Unfortunately the full game lacked the X factor. While there was nothing outwardly wrong about the game, and the art direction was nothing short of spectacular, the gameplay managed to be duller than it should have been.
Shadows of the Damned
The end product didn’t come together though. Moments of brilliance were let down by moments of utter failure.
It’s especially disappointing because Suda is one of the most genuinely creative people in the industry, and you want his games to follow through with their constant promise. Shadows of the Damned doesn’t manage to do that. Thankfully, Lollipop Chainsaw does.
What went wrong? Everything about the development of this game made it look like the greatest thing that Capcom has done this side of Monster Hunter. The big bosses had a Monster Hunter vibe (which, disappointingly was nothing more than show in practice. The bosses had none of the genuine challenge and intensity of Monster Hunter), and there was an epic sense of scale to it. The pawns were an interesting idea too.
In the end I think that Dragon’s Dogma suffered for trying to be everything to everyone. It was a game so frightened to genuinely put itself out there as something different that in wallowed in fantasy tradition and cliché alike. I have high hopes that a sequel takes some more risks.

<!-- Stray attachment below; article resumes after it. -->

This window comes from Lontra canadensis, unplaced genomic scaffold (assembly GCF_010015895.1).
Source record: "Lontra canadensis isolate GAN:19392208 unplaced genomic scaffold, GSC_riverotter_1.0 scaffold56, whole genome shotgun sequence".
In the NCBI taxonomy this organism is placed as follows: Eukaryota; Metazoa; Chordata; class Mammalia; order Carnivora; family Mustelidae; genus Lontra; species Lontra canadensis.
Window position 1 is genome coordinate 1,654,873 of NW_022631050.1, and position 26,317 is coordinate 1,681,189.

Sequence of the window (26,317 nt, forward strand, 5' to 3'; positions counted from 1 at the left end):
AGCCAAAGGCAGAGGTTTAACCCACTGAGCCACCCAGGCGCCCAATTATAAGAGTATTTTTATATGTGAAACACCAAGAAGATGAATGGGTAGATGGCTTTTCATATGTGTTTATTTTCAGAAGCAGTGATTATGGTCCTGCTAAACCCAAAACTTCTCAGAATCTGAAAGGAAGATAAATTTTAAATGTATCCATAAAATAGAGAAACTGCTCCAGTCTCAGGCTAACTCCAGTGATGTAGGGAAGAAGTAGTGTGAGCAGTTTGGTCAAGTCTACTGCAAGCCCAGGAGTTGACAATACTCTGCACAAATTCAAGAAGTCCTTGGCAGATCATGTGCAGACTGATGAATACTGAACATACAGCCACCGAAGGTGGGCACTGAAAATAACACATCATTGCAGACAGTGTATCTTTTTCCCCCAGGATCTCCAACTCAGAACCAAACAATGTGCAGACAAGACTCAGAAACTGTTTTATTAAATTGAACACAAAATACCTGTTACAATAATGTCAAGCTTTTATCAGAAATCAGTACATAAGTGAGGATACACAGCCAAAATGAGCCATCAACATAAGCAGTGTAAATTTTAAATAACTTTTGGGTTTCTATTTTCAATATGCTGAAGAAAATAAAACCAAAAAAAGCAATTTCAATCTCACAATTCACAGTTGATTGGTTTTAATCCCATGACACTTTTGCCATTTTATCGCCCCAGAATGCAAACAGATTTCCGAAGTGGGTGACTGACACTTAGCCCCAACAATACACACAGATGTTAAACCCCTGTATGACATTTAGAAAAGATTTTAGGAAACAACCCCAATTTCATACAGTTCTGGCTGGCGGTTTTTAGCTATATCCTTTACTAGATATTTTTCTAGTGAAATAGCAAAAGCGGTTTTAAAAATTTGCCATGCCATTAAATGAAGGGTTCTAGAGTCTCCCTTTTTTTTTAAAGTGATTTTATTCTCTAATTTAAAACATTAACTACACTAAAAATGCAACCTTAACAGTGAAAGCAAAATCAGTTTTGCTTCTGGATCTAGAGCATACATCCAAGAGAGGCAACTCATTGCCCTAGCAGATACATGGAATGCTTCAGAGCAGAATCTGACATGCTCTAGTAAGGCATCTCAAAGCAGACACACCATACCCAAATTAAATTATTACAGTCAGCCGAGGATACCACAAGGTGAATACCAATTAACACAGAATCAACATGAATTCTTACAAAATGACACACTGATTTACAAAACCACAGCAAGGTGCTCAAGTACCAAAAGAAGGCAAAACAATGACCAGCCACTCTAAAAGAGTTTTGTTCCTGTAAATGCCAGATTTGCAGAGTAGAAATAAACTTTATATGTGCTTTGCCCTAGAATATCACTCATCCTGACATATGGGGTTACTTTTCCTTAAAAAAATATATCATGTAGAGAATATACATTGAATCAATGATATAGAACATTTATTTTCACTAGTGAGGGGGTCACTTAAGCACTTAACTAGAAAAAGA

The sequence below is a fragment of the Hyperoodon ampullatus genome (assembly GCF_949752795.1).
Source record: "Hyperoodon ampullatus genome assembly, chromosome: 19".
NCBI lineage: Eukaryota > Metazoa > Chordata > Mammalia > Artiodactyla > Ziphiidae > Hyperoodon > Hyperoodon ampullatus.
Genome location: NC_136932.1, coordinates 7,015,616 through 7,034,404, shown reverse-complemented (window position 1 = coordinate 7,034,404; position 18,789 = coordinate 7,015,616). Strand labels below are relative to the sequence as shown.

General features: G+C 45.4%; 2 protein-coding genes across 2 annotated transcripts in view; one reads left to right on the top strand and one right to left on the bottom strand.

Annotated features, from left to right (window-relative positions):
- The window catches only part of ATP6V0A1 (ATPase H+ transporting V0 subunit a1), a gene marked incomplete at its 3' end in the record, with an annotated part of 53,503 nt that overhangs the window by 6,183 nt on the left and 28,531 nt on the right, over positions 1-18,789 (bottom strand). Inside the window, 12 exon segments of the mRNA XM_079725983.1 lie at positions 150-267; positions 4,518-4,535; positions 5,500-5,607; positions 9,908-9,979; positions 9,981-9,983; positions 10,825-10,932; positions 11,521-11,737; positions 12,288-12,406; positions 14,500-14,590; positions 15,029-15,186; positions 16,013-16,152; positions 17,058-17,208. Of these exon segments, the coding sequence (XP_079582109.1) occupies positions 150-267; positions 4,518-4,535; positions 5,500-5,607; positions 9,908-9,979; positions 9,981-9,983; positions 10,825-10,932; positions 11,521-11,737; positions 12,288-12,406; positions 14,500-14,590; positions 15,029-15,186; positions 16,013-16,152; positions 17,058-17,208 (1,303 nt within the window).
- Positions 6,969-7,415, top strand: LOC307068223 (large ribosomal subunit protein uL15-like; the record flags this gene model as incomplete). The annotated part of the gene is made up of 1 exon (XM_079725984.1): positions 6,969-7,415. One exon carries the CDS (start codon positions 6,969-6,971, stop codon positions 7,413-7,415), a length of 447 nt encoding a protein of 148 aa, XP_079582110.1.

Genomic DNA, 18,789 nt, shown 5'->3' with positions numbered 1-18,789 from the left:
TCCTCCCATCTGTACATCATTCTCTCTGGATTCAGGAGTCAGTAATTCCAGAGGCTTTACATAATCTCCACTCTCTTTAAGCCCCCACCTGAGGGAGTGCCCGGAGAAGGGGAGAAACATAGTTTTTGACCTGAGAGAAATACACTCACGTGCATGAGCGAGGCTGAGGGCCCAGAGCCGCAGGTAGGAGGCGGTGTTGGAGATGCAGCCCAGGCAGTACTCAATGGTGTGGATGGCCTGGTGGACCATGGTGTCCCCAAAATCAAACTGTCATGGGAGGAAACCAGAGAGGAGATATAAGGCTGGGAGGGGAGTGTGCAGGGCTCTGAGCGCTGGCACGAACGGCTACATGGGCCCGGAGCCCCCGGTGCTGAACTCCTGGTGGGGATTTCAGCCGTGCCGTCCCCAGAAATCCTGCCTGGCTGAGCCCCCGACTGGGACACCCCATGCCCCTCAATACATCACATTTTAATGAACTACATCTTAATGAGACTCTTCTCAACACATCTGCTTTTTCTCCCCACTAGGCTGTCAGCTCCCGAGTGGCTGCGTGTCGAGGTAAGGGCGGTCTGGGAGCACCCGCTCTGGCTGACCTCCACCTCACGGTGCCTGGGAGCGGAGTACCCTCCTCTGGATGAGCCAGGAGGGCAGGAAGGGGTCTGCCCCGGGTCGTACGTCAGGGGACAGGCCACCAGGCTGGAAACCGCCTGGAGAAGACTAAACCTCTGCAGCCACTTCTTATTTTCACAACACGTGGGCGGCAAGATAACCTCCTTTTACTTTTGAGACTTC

Kingdoms of Amalur
The reviews came in and… they were good. And that’s the disappointment. They were merely good. This is a game that should have, by rights, been the new big thing in RPGs. Unfortunately as well made as it was it failed to really break away to achieve something special.
And that sealed the game – and developer’s – fate. Amalur failed to sell very many copies at all, and the studio behind it – 38 Games – just got shuttered, meaning we’ll likely never get to see whether a sequel could deliver on the potential.
Dragon Age 2
So understandably just about everyone who enjoys RPGs was looking forward to the sequel. It was delivered quickly, that’s for sure – a turnaround time of around a year, which is sprinting for RPG development. Unfortunately that haste didn’t resonate well with the gamers, who flocked in to tear the game to shreds.
Was it that bad? No. Its failing was simply that it couldn’t live up to the huge standards of the original game. And in that failure it was always going to disappoint.
The good news is that now that expectations have been lowered, perhaps Dragon Age 3 can hit the market without the strain of so much hype behind it.
The Lord of the Rings: War in the North
And yet developers continue to struggle to represent, let alone respect the material. War in the North is by far the worst Lord of the Rings game ever developed. It takes what could have been a good idea – take one of the best developers of Diablo-clones, Snowblind, and give them free rein over new Lord of the Rings material – and turned it into a useless action game that didn’t feel like Lord of the Rings at all.
The fact that it follows the Call of Duty formula of “run down path, kill room of enemies, run down path” made for an utterly predictable and generic action RPG, and a resounding disappointment because, in the promos, we were promised a dark and violent Lord of the Rings game.